Cyprus Intellectual Property (IP) box Regime

The Cyprus IP Regime (“Regime”) makes Cyprus an attractive location for the set-up of an IP holding and development company, as it offers efficient tax rate as well as legal protection afforded by EU Member States and by the signatories of all major IP treaties and protocols.

In October 2016, the Cyprus House of Representatives amended the Income Tax Law in an effort to meet the IP tax legislation provisions of the OECD. In some instances, the existing IP regime can be upheld for up to five years before applying the new tax regime policies.

It introduced the nexus fraction to determine the amount of qualifying profits that will provide the relevant tax deductions. The nexus fraction factors in the overall income with qualifying expenditure, uplift expenditure, and overall expenditure in an additive approach that takes into account all expenditures being incurred directly by the taxpayer over the lifetime of the IP asset.

A qualifying IP means an asset which was acquired, developed or exploited by a person in the course of his business and it is a result of research and development. It also includes assets for which only economic ownership exist.

Under the recently amended Regime, three types of intellectual property will be considered Qualifying IP Assets by the Cyprus Inland Revenue Commissioner:

  1. Patents,
  2. Computer software
  3. Utility models, other IP assets such as non-obvious, useful or novel rights.

Business names, brands, trademarks, image rights and other intellectual property rights used for the marketing of products and services are excluded from the definition of Qualifying IP.

Cypriot tax residents, Tax resident permanent establishments (PEs) of non-tax residents and PEs from foreign countries who have agreed to be subjected to tax in Cyprus are considered as Qualifying Persons / Establishments under the said Regime.

According to the Regime, 80% of “Qualifying Profit” generated from Qualifying IP Rights will be considered as a deemed expense for corporation tax purposes. The remaining 20% will be subject to the normal corporation tax rate of 12.5%. Thus, the Qualifying profits will have an effective tax rate of as low as 2.5%.

Qualifying Profit (QP)

The term Qualifying Profit is calculated as follows:

           QE + UE

QP=—————— X OI


QE: Qualifying Expenditure

UE: Uplift Expenditure

OE: Overall Expenditure

OI: Overall Income

Qualifying Expenditure (QE) is defined as the total expenses for research and development carried out wholly and exclusively for the development, improvement or creation of Qualifying IP in any fiscal year. The above expenditure should be a direct expenditure. Qualifying Expenditure includes but is not limited to the following:

  • Wages and Salaries for research and development
  • Direct Costs
  • General expenses relating to the facilities used for research and development
  • Expenses for supplies relating to research and development
  • Expenditure relating to research and development which has been outsourced to an unrelated party

Not included: (a) Cost of acquisition of intangible assets (b) Interest paid or payable (c) Costs for the acquisition or development of immovable property (d) Amounts paid or payable directly or indirectly to a related party to conduct research and development irrespective of whether these amounts relate to a cost sharing agreement (e) Cost which cannot be proved that related directly to the Qualifying Asset Uplift Expenditure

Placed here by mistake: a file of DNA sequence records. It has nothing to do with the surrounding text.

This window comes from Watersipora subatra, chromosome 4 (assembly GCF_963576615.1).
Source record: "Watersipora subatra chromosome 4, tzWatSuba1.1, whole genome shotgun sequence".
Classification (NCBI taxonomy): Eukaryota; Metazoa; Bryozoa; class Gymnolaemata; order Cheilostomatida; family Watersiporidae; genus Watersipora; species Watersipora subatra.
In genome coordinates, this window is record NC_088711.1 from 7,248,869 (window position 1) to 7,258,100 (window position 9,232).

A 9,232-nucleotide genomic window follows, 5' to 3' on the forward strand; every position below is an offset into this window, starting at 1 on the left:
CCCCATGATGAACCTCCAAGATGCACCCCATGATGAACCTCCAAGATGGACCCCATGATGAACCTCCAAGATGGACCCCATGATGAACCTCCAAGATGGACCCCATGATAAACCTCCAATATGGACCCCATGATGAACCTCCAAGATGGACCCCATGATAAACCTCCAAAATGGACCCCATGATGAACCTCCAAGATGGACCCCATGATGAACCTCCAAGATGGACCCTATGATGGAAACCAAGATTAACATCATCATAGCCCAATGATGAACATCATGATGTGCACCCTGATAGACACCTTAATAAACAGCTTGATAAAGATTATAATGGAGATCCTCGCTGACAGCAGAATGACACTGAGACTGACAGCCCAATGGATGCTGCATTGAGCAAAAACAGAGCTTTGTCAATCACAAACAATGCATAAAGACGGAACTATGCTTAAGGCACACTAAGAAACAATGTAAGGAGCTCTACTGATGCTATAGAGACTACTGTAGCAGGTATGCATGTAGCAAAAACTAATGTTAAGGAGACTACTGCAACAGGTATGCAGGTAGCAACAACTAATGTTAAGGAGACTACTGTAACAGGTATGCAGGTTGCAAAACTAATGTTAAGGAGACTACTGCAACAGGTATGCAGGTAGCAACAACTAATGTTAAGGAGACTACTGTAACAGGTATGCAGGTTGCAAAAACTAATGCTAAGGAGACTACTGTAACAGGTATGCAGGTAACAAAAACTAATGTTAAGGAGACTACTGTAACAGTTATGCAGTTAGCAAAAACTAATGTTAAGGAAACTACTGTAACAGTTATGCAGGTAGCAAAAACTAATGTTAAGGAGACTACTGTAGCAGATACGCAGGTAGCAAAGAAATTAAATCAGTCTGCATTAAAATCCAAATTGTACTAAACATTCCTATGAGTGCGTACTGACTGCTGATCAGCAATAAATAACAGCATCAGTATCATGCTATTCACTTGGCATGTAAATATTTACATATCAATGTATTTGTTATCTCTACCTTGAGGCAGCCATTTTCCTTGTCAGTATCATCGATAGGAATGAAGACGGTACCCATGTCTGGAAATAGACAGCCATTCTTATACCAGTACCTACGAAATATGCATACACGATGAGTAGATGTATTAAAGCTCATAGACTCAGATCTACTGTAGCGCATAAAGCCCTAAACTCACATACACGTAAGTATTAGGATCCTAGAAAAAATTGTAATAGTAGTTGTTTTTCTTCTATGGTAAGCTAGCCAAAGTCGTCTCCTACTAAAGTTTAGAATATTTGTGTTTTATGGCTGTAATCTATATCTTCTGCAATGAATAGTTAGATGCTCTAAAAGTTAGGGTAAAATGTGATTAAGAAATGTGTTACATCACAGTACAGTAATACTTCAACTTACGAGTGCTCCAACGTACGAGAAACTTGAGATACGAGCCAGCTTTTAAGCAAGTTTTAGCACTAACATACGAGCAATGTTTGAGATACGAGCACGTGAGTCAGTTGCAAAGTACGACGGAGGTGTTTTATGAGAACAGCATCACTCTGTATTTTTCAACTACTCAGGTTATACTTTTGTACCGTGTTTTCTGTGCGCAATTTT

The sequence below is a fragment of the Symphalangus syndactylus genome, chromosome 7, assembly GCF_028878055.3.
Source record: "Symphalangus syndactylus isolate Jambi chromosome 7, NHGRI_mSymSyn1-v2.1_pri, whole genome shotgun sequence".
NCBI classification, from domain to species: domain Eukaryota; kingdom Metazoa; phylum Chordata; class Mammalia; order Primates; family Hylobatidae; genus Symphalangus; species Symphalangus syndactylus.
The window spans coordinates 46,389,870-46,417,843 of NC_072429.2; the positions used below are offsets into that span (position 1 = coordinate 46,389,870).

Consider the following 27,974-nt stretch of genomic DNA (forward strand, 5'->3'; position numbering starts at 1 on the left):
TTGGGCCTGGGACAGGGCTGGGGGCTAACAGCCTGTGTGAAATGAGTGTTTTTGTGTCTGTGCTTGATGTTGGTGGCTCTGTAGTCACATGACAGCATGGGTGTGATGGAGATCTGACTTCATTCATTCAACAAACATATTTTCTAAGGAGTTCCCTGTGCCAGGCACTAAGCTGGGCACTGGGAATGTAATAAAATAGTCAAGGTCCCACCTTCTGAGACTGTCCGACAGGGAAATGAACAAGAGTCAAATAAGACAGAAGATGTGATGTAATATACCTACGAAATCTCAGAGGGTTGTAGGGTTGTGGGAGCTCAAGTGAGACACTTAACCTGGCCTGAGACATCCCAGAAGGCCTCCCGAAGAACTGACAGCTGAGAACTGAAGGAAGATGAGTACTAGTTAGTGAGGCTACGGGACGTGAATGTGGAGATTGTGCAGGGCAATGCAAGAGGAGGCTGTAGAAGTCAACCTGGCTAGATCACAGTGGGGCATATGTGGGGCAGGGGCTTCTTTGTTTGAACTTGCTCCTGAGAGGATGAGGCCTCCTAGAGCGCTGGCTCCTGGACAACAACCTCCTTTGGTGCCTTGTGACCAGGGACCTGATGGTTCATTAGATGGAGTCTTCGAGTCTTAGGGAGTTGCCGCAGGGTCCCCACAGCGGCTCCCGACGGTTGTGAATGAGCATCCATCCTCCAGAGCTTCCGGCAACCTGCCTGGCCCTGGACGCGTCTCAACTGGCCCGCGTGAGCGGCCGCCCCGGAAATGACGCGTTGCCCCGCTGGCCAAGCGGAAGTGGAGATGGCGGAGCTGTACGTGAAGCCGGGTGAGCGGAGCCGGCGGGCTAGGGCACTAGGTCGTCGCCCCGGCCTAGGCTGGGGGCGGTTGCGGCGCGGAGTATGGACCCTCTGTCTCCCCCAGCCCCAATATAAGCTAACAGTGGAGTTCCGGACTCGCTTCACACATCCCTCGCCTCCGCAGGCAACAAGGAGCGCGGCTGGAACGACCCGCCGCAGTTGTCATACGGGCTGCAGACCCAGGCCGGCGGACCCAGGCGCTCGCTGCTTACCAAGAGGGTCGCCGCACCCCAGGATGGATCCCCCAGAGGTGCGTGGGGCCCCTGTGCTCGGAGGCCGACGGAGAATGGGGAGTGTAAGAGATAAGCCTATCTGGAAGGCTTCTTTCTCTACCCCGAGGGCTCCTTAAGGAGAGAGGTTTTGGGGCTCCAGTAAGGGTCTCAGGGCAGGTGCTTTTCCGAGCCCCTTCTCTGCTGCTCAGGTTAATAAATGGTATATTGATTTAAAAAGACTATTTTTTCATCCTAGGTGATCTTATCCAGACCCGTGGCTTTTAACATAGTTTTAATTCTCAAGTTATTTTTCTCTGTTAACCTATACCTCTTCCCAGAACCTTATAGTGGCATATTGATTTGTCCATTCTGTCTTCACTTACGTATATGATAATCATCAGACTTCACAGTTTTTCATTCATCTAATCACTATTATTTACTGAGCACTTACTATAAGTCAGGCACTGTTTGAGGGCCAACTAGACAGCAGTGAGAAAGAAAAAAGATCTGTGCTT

Uplift Expenditure (UE) means the lower of:

  • 30% of qualifying expenditure, or
  • The total amount for the cost of acquisition and the research and development outsourced to related parties

Overall Expenditure (OE) relating to qualified intangible assets is defined as the sum of:

  • The qualifying expenditure;
  • The total costs of acquisition of the qualifying assets, plus the costs of outsourcing to related parties of any research and development activities in relation to those assets, incurred during any tax year.

Overall Income (OI) is defined as the gross income earned from qualifying intangible assets during the tax year, minus any direct costs incurred for generating the income.

OI includes, but is not limited to:

  • royalties or other amounts resulting from the use of qualifying intangible assets
  • license income for the operation of qualifying intangible assets
  • any amount received from insurance or as compensation in relation to qualifying intangible assets
  • income from the disposal of qualifying intangible assets, excluding profits of a capital nature
  • embedded income of qualifying intangible assets arising from the sale of products or services, or from the use of procedures that are directly related to the assets

On calculating OI, direct costs include as following:

  • all costs incurred, either directly or indirectly, wholly and exclusively for the purpose of earning the income from qualifying intangible assets
  • the amortization of the cost of the assets
  • notional interest on equity contributed to finance the development of the assets (being a notional interest tax deduction allowed by Cyprus tax provisions)

Biggest Advantages

The Cyprus IP regime is one of the most attractive IP regimes in Europe, with a number of advantages, including:

  • A low effective tax rate of 2.5%
  • A wide range of qualifying assets
  • A simple and easy-to-use application process


The Cyprus IP regime is suitable for a wide range of businesses, including:

  • Software companies
  • Pharmaceutical companies
  • Biotechnology companies
  • Medical device companies
  • Creative industries companies

Please feel free to contact our Team directly for more information or assistance you may need.